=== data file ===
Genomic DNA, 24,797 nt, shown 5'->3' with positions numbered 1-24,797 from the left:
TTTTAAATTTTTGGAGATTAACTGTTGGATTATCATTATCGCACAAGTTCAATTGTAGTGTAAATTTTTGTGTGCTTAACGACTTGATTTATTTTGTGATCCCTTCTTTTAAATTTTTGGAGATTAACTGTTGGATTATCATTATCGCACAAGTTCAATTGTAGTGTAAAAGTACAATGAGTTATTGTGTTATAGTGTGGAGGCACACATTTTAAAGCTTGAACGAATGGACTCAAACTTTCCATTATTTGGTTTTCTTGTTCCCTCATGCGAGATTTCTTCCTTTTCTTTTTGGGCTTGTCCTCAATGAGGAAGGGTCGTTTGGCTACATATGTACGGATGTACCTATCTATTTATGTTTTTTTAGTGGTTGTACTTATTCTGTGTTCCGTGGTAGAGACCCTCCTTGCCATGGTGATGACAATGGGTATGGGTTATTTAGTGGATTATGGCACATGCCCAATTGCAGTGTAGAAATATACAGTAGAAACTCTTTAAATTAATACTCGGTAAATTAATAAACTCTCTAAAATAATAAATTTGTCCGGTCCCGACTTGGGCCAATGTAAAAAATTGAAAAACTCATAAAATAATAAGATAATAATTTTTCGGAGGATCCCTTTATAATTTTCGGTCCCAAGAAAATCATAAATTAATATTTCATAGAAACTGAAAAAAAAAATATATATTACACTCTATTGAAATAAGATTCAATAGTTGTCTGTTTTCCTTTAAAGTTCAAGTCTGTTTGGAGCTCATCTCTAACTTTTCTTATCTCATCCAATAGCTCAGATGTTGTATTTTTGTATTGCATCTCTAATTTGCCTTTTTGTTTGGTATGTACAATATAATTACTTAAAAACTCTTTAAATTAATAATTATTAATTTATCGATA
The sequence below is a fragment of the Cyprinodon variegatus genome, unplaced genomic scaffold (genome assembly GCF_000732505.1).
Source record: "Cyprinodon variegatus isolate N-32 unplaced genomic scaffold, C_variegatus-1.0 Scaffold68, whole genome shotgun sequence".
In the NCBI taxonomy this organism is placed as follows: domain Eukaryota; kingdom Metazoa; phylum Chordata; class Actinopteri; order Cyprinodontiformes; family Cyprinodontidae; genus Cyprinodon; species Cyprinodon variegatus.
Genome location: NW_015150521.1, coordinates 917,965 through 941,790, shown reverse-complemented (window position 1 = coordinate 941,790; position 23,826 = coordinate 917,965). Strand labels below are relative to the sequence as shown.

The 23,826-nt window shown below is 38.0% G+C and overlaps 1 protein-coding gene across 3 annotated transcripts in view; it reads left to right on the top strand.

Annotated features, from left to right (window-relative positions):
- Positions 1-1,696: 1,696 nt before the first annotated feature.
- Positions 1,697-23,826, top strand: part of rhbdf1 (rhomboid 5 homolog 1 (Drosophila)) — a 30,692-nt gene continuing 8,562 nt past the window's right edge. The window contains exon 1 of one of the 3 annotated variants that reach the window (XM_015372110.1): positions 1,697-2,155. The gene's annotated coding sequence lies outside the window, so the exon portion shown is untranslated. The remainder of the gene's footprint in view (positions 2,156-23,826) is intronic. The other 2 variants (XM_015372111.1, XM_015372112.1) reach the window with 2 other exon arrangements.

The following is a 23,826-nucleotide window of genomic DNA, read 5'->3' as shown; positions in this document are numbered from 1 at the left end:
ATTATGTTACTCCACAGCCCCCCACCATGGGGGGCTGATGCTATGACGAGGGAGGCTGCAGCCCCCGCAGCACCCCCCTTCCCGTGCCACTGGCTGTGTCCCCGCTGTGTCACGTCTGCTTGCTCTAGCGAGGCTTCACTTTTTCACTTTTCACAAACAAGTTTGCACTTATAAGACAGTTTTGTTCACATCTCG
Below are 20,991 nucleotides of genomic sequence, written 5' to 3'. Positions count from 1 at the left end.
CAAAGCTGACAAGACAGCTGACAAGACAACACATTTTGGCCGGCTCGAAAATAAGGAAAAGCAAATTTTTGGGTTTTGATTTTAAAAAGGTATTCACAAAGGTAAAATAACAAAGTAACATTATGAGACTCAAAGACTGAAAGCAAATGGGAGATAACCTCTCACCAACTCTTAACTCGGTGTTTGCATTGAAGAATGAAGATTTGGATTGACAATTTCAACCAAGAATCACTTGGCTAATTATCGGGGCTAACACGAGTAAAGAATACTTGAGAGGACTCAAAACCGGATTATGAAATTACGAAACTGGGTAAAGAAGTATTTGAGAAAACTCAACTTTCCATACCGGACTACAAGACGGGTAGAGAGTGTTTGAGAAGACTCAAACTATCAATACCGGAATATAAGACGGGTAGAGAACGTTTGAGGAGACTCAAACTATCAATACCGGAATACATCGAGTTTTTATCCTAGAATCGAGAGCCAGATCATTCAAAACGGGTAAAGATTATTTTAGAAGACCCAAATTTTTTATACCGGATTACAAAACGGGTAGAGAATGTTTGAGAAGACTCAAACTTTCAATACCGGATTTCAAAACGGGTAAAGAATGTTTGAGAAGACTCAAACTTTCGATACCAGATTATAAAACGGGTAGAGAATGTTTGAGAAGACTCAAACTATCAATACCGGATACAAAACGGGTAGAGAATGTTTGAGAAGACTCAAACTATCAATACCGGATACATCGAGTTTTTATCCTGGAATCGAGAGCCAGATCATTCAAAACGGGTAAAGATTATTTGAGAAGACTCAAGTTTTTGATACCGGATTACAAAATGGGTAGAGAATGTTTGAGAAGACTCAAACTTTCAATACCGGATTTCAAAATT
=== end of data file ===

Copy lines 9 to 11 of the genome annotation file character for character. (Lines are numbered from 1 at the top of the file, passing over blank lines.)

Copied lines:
- Positions 1-1,696: 1,696 nt before the first annotated feature.
- Positions 1,697-23,826, top strand: part of rhbdf1 (rhomboid 5 homolog 1 (Drosophila)) — a 30,692-nt gene continuing 8,562 nt past the window's right edge. The window contains exon 1 of one of the 3 annotated variants that reach the window (XM_015372110.1): positions 1,697-2,155. The gene's annotated coding sequence lies outside the window, so the exon portion shown is untranslated. The remainder of the gene's footprint in view (positions 2,156-23,826) is intronic. The other 2 variants (XM_015372111.1, XM_015372112.1) reach the window with 2 other exon arrangements.

The following is a 23,826-nucleotide window of genomic DNA, read 5'->3' as shown; positions in this document are numbered from 1 at the left end: